Concerns Over Rushed Prostheses List Changes

[vc_row][vc_column][vc_column_text]This week the Department of Health issues a consultation paper discussing options for reforms and improvements to the Prostheses List.

The Department said it was seeking the input from stakeholders to support an evidence base for future Prostheses List reforms and improvements. The consultation paper contains a number of questions for consideration by stakeholders.

The consultation process announcement follows the recent release of two reports: Options for a Revised Framework for Setting and Reviewing Benefits for the Prostheses List and the Review of the General Miscellaneous Category of the Prostheses List.

The reports acknowledged the significant risk of unintended consequences that could arise because of poorly planned Prostheses List reform including limits to patient access and choice, and the increased risk of cost shifting onto patients. Neither report was able to reach a definitive conclusion about the future direction of the Prostheses List.

The chance to engage in constructive Prostheses List reforms were welcomed by a range of industry groups including the Australian Private Hospitals Association (APHA), Catholic Health Australia (CHA) and the Medical Technology Association of Australia (MTAA).

APHA CEO, Michael Roff, said APHA welcomed the opportunity to be part of the discussions, which to-date have not fully involved private hospitals, consumer, or the medical profession.

“Considering doctors determine which prostheses they use in surgery, particularly in the private setting, it is important this anomaly is corrected,” Mr Roff said.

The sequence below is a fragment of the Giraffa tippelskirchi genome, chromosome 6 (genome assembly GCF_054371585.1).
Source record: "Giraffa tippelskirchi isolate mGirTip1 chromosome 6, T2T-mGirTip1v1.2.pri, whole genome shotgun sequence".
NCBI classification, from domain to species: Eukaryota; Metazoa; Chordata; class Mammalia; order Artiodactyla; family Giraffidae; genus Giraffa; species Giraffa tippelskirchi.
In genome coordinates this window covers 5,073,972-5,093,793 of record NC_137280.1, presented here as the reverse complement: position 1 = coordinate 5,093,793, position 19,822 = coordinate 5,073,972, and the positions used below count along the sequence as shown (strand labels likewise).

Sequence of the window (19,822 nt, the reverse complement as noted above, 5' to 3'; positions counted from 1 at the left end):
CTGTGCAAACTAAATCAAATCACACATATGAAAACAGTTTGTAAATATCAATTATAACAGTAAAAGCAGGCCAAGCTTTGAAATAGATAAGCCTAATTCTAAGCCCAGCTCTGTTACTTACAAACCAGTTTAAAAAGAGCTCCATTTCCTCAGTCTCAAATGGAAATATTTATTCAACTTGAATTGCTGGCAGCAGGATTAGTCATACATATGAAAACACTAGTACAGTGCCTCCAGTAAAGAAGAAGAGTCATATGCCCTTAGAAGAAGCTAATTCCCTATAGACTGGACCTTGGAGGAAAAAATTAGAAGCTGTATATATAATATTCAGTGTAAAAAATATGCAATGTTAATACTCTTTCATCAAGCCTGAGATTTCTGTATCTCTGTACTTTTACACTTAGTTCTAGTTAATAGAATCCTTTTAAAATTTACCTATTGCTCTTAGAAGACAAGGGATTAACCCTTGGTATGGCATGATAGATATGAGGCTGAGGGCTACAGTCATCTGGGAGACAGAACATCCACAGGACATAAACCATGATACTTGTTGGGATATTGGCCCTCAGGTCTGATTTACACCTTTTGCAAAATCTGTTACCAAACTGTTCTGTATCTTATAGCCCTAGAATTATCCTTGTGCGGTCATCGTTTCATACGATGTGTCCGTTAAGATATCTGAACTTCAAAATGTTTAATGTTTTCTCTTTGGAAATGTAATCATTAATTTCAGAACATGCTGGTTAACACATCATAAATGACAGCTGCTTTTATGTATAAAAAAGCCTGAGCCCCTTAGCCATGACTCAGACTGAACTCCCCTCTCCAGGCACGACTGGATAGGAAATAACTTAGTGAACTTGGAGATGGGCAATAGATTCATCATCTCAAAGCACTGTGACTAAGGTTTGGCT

The message from stakeholders is clear: any reforms need to ensure they do not lead to a ‘managed care’ system where the ability to pick a doctor, medical device, or the procedure that’s best for the patient is compromised.

Concerns have been raised over the weight being given to the Private Health Insurance lobby’s position to transition Australians’ health to a system where insurers can refuse to allow patients access to devices they deem unnecessary for them to have to pay for.

MTAA CEO, Ian Burgess, said the consultation process was an important first step in the process to carefully consider positive reforms to the Prostheses List that genuinely reflect the considered feedback of all stakeholders, and the timeliest way to implement them.

“It’s vital that any reforms put forward by the Government do not remove the protections the Prostheses List provides for surgeon choice and patients access, or result in further out-of-pocket costs,” Mr Burgess said.

The Department set the submission close date for 15 February, meaning doctors, hospitals and MedTech innovators will be forced to work through the Christmas and New Year period (on top of managing the COVID pandemic) in order to ensure their voices are heard.